Journalist Natasha Lennard argues that “party riots open up a space in which white kids, not usually the targets of police violence, can learn what it’s like to be in opposition to aggressive policing.” In this country, where police forces have their historical roots in fugitive slave patrols, few institutions represent and maintain white supremacy more than the police. In order to support black freedom struggles, white people will have to learn to oppose the police on an institutional level. Party riots may push white college students in that direction.
Writer Drew Franklin took this argument a bit further in an opinion piece for Orchestrated Pulse. He wrote, “If whiteness is defined, in part, by a special relationship with the police, then ‘fuck the police’ is an implicit repudiation of that.” I don’t fully agree, as that special relationship can influence a white person’s ability to participate in anti-police actions without fear. Still, his point that whiteness is fundamentally structured around and through the police is crucial.
Both Lennard and Franklin tentatively put forward party rioters, in their opposition to the police and property, as potential allies for other social movements fighting for liberation from authoritarianism and inequality.
But their conclusions are tentative precisely because they both know that what party rioters are opposed to isn’t the only thing that matters. Many of these riots emerge out of fraternity parties, and frats can be a major part of on-campus rape culture, white supremacy, elitism and homophobia. Party riots just as frequently occur after sports games, which themselves suffer the same problems. As we have seen in Ukraine’s Euromaidan movement, fascists can riot against the police too.
These contradictions can’t be brushed aside: They are at the heart of the party-rioter phenomenon. On the one hand, students at public universities in 2014 are facing tens of thousands of dollars of debt for pieces of paper that will not guarantee them jobs to pay back that debt, let alone careers. Facing a jobless recovery, not to mention the beginnings of worldwide ecological collapse, they have little to lose and a world to gain from overturning the status quo. On the other hand, some of these white college-educated kids will snag jobs in finance, real estate or tech and wind up having a personal interest in maintaining their privilege and the social structure that upholds it. Individual students can vacillate between these two positions, not knowing what their future holds. As a result, their actions could evolve in a number of different ways.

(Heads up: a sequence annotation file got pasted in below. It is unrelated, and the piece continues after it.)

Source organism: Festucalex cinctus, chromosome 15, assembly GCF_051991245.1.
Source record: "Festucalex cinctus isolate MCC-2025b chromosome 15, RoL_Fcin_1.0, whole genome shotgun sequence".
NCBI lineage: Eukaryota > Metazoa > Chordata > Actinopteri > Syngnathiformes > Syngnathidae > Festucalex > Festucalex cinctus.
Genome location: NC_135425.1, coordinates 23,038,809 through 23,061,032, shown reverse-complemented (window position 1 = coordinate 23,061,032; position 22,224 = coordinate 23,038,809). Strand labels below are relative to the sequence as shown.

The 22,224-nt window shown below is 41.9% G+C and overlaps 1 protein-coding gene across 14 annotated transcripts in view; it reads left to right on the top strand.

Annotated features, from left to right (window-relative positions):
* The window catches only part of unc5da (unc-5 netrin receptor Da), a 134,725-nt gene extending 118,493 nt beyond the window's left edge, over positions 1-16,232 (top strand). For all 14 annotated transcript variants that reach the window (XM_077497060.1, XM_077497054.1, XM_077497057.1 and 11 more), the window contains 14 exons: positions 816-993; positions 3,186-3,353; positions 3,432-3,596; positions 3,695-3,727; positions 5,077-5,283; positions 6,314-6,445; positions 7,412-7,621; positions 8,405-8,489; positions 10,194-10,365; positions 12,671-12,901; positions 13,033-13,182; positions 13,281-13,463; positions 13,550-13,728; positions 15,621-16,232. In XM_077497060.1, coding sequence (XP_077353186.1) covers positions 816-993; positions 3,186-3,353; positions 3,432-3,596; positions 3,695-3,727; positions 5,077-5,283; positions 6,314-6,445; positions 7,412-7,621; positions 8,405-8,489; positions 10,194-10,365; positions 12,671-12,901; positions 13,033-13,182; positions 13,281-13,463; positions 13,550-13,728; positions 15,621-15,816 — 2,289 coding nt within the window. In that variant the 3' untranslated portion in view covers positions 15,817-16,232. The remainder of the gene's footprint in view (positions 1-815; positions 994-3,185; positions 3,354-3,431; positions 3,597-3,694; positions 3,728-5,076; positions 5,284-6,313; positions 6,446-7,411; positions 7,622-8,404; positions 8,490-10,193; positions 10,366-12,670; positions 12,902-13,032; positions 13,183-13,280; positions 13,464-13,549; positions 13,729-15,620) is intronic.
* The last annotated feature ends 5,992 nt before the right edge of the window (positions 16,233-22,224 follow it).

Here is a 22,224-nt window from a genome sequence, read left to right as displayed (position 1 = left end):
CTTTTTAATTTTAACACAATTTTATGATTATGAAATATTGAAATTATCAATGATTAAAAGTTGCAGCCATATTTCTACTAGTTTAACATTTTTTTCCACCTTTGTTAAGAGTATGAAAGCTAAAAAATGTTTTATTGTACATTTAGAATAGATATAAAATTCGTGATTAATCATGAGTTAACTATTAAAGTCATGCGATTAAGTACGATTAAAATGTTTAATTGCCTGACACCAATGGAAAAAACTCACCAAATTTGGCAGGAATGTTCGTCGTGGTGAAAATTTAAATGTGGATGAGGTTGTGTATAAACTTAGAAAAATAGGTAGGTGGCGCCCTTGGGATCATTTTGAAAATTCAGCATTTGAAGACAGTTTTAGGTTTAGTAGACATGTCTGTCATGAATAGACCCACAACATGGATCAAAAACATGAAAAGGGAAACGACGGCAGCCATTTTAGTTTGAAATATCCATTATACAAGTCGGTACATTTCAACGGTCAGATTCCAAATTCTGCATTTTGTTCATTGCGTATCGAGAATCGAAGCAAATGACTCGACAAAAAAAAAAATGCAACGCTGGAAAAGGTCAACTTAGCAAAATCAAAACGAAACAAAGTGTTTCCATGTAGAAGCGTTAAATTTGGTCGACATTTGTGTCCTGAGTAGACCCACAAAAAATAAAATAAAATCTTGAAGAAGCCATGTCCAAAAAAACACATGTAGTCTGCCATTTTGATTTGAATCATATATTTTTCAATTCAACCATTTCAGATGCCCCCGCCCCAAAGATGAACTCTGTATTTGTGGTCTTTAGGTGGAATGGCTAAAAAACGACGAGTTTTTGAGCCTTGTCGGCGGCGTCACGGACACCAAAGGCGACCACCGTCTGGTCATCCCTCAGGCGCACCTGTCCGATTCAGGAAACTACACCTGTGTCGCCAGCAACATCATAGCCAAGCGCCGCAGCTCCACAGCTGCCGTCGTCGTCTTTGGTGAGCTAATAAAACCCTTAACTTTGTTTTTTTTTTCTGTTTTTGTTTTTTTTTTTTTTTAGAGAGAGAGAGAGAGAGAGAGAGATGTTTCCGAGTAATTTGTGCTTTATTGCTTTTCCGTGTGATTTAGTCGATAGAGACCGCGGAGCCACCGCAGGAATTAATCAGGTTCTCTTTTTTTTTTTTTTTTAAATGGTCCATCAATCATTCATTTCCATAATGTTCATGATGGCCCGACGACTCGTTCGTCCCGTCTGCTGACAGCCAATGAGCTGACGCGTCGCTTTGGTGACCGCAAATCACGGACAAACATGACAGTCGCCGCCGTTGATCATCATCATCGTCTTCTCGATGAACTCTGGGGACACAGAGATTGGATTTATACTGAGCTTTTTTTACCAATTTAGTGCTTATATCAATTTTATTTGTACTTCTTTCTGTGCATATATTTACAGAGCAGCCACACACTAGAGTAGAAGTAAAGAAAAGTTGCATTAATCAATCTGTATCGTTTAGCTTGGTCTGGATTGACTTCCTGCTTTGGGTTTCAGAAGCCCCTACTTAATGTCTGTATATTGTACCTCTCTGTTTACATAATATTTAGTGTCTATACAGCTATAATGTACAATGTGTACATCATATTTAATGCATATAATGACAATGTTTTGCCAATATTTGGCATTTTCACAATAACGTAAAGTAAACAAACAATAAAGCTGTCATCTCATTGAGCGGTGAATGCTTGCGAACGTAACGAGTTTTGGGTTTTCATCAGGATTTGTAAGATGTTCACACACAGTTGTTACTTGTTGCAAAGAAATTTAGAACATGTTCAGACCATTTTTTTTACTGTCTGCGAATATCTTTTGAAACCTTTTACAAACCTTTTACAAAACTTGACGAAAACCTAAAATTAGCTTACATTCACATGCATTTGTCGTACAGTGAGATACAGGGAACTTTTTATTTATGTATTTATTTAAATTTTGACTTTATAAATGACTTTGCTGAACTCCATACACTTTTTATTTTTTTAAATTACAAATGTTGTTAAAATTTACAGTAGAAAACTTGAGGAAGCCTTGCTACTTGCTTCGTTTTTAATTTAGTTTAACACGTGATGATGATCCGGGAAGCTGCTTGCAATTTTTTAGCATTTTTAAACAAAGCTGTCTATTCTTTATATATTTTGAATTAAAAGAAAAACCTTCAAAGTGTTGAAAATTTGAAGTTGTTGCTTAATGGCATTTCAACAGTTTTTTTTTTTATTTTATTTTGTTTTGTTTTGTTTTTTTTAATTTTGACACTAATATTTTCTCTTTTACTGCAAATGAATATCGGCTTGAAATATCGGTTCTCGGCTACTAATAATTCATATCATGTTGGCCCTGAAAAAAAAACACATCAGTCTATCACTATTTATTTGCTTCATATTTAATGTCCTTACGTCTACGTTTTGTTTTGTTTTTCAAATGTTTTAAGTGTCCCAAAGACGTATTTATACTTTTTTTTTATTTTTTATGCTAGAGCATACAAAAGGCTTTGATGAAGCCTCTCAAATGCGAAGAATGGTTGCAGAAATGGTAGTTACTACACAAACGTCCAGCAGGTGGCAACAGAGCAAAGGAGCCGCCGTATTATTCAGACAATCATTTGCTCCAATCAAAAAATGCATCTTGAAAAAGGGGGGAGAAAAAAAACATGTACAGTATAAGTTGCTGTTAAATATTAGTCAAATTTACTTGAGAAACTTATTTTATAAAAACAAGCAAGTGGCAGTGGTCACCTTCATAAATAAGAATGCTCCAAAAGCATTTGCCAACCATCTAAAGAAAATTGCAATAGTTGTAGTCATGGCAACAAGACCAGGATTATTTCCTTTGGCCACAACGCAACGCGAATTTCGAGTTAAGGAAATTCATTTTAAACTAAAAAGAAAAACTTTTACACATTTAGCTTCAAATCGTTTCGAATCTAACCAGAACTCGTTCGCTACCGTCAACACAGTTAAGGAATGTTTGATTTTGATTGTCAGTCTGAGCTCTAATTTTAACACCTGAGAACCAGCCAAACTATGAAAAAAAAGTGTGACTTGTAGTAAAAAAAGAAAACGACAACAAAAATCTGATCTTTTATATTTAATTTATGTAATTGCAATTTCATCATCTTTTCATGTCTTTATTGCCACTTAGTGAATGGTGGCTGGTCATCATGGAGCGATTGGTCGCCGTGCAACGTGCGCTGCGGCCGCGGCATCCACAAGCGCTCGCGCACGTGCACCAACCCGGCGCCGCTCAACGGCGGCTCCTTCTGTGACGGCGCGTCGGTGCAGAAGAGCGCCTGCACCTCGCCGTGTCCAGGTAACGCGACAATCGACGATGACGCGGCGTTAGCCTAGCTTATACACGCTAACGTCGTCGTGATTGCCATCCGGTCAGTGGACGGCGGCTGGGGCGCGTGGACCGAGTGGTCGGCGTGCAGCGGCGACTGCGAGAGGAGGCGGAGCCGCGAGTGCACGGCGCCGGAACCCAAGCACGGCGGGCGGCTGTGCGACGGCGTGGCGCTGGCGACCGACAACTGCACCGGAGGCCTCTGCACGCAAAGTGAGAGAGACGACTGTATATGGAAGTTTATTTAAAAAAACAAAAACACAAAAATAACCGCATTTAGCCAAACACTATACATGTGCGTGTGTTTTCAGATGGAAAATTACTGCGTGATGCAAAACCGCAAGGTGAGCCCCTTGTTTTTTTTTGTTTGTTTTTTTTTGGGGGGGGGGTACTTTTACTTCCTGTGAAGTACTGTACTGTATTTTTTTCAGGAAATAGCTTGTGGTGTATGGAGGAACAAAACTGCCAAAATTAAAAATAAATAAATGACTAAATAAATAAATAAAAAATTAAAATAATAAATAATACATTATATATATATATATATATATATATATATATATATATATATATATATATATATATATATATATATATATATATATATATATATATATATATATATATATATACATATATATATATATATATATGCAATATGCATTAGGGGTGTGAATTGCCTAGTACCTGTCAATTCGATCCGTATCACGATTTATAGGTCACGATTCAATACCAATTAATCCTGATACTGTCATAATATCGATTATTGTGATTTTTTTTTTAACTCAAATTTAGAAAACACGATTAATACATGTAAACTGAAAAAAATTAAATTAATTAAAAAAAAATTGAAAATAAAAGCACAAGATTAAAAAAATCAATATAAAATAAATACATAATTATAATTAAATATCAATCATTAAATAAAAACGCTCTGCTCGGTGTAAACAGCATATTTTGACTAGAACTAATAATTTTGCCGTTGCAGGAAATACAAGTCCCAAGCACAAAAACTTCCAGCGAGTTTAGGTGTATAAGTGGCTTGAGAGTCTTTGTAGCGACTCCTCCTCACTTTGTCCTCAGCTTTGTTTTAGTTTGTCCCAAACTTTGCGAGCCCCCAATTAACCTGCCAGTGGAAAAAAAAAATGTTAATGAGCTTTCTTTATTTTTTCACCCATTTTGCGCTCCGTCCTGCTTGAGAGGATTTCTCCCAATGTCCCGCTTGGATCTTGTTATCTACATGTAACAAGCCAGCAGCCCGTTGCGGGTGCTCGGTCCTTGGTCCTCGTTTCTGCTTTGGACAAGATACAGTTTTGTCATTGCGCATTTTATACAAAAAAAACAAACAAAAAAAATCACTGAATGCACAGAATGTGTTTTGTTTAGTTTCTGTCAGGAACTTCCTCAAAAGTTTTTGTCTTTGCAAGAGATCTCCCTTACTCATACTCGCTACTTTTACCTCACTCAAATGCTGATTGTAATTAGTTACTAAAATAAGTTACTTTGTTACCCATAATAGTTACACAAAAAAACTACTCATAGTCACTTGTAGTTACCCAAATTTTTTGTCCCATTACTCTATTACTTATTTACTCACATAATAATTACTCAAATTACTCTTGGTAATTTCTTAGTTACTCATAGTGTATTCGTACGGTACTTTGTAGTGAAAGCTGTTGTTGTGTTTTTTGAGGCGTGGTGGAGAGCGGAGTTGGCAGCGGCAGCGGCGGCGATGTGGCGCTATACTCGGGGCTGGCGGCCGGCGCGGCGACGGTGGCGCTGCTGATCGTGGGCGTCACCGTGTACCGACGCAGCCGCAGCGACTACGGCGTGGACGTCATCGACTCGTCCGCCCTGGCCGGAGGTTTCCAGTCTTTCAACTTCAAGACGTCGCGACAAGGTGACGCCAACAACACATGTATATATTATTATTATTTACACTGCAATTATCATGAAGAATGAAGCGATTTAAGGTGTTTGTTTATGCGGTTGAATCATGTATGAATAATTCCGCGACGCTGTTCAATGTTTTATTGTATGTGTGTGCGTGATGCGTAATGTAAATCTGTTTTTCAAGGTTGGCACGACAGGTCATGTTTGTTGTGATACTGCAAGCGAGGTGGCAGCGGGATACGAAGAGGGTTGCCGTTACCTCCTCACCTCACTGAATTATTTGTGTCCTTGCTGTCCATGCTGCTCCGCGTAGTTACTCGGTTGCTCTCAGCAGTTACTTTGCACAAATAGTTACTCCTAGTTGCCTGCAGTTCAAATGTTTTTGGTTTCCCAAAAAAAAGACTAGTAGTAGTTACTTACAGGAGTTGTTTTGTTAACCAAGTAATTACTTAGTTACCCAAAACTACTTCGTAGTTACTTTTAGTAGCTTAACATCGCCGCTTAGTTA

Party riots will likely fade away and disappear, like any other college fad, nothing but a strange historical footnote in an era of increasing dissatisfaction and unrest. But if they don’t, party rioters on particular campuses could become capable of gathering purposely and with regularity, throwing riot parties with relative ease. Such organized parties could mobilize energy to fight state oppression, coming out in force to respond to local instances of police violence or in solidarity with national movements. On the other hand, without such organization and direction, they could become a revanchist and reactionary phenomenon: affluent, drunk white kids engaging in white-supremacist, patriarchal or homophobic violence as a cathartic way of consummating their power.
If the incidence of party riots continues to increase at the rate it has, semester on semester, by 2016 they will be a common and important feature of life in U.S. universities. But their meaning, their composition and their political orientation is being shaped now. It may be possible for radicals to intervene or for these inchoate events to organize into something powerful and liberatory. But if the media and police succeed in isolating these riots from broader insurgent currents, they will become what almost every angry mob of white Americans has been: a nightmare.